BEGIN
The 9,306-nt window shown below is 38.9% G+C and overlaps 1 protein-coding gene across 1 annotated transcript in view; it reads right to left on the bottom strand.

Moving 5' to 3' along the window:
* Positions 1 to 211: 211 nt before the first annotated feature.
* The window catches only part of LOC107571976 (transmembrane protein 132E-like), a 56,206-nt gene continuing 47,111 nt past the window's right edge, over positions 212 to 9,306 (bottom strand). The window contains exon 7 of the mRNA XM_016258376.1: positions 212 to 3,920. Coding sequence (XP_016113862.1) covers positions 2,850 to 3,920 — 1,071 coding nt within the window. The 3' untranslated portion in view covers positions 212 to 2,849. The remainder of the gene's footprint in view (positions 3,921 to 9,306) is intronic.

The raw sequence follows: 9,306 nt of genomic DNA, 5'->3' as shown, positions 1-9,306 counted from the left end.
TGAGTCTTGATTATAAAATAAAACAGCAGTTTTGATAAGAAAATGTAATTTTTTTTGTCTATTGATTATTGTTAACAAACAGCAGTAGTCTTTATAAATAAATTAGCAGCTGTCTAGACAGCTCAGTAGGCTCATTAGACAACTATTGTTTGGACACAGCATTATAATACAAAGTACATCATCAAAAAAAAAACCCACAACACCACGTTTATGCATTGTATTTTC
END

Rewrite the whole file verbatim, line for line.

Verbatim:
The 9,306-nt window shown below is 38.9% G+C and overlaps 1 protein-coding gene across 1 annotated transcript in view; it reads right to left on the bottom strand.

Moving 5' to 3' along the window:
* Positions 1 to 211: 211 nt before the first annotated feature.
* The window catches only part of LOC107571976 (transmembrane protein 132E-like), a 56,206-nt gene continuing 47,111 nt past the window's right edge, over positions 212 to 9,306 (bottom strand). The window contains exon 7 of the mRNA XM_016258376.1: positions 212 to 3,920. Coding sequence (XP_016113862.1) covers positions 2,850 to 3,920 — 1,071 coding nt within the window. The 3' untranslated portion in view covers positions 212 to 2,849. The remainder of the gene's footprint in view (positions 3,921 to 9,306) is intronic.

The raw sequence follows: 9,306 nt of genomic DNA, 5'->3' as shown, positions 1-9,306 counted from the left end.
TGAGTCTTGATTATAAAATAAAACAGCAGTTTTGATAAGAAAATGTAATTTTTTTTGTCTATTGATTATTGTTAACAAACAGCAGTAGTCTTTATAAATAAATTAGCAGCTGTCTAGACAGCTCAGTAGGCTCATTAGACAACTATTGTTTGGACACAGCATTATAATACAAAGTACATCATCAAAAAAAAAACCCACAACACCACGTTTATGCATTGTATTTTC